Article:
Two poets appeared at Horace Mann school, an elite private school in the Bronx, and caused quite a stir when students took their directions for writing poems in unexpected and unacceptable directions.
Poets Denise Duhamel and Maureen Seaton, award winners and creative writing teachers from Florida who have collaborated on three books, came to NY to bring their skills to the high school students. They read one of their poems as a prompt to the 9-12th graders, then set the 700 students on the path of self-expression.
Students were given index cards, then by instructed to write five words beginning with “I remember…” on one card, then seven words including a color on another, and five words referencing a pop culture icon. Cards were randomly shuffled and students volunteered to read the cards aloud, thereby creating a new poem from the various fragments.
The group poem didn’t turn out as expected. The problem was that the poem that Duhamel and Seaton had written and read to the students, which used slurs against blacks and gays, instead of prompting a gush of creative energy had primed a pump full of bile. Student contributions repeated the slurs without irony, without context, without explanation. It was raw prejudice that spewed out.
“We invited them to express themselves, and they did,” said Duhamel.
Dr. Schiller, the upper school’s head, said that the poem read by Duhamel and Seaton was “filled with profanity” and “included hateful and highly antagonistic language.” The visiting professors saw the point of their poem as blunting the idea that “gay lives are somehow different from straight ones.”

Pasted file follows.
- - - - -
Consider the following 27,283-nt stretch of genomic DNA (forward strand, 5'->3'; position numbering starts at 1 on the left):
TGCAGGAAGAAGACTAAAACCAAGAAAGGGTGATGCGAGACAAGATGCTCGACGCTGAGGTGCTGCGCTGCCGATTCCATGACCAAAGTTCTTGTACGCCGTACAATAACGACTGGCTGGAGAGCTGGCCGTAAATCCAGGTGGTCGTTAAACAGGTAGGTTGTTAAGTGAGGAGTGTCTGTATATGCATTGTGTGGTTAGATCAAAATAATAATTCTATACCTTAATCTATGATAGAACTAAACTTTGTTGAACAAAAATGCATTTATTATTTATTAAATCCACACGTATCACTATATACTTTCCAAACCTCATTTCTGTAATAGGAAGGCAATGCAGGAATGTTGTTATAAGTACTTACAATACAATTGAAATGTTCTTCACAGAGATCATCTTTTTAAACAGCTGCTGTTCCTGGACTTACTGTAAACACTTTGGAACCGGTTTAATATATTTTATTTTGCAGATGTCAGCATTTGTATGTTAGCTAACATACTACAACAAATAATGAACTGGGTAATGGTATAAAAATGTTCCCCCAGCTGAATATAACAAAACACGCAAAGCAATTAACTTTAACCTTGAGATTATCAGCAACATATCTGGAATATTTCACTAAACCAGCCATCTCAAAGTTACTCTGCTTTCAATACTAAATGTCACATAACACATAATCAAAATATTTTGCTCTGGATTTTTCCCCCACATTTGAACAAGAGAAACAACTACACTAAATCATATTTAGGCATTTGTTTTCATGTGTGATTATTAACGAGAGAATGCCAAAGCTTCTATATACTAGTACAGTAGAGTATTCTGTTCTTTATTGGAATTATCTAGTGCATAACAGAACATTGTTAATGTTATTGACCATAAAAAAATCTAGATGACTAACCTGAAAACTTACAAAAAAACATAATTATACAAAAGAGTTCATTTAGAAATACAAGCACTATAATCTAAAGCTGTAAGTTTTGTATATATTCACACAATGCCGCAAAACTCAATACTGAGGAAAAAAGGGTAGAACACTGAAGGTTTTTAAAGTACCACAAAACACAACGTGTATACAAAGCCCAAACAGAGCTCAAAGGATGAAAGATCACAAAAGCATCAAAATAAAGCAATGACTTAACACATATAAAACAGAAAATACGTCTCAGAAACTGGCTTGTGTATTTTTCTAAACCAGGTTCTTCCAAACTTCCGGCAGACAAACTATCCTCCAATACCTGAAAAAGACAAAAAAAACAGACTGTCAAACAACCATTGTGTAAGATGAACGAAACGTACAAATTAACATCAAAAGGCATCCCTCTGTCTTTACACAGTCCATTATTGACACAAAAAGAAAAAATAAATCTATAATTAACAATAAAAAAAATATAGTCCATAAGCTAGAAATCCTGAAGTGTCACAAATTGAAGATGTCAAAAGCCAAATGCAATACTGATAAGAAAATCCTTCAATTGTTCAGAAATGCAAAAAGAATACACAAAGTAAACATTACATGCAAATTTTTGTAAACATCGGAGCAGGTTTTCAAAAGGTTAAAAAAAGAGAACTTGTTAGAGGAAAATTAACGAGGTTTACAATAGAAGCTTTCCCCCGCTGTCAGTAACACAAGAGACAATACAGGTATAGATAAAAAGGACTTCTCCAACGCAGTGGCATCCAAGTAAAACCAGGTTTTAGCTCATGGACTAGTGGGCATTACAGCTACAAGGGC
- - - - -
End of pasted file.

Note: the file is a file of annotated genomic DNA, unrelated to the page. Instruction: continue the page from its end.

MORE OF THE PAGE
Dr. Schiller, publicly apologized, saying, “It was my responsibility to ensure that the presentation to our students was fitting and appropriate. It was not. I should have intervened to stop the assembly, and I did not do so.”
And good thing he didn’t. For the poem may do a great deal of good, despite (or perhaps because of) the discomfort it caused. It has revealed a reality that had been all but invisible to the administration.
One senior said that the students’ cards accurately reflected a common attitude in the school. A black student said, “Words and ideas were thrown around that I’ve heard expressed in hallways, classrooms and the cafeteria. I personally have been subject to remarks much worse than those shared on stage . . . We need to have a culture in which it’s normal to hear people speaking up not only when they feel attacked but also when they feel.”
Franz Kafka wrote, “A book must be the ax for the frozen sea inside us.” An ax has been taken to Horace Mann, breaking open the frozen sea of silence. Duhamel and Seaton probably never expected to be so effective. This is art at its best.
Schiller shouldn’t be apologizing for inviting the poets but thanking them for starting a discussion long overdue.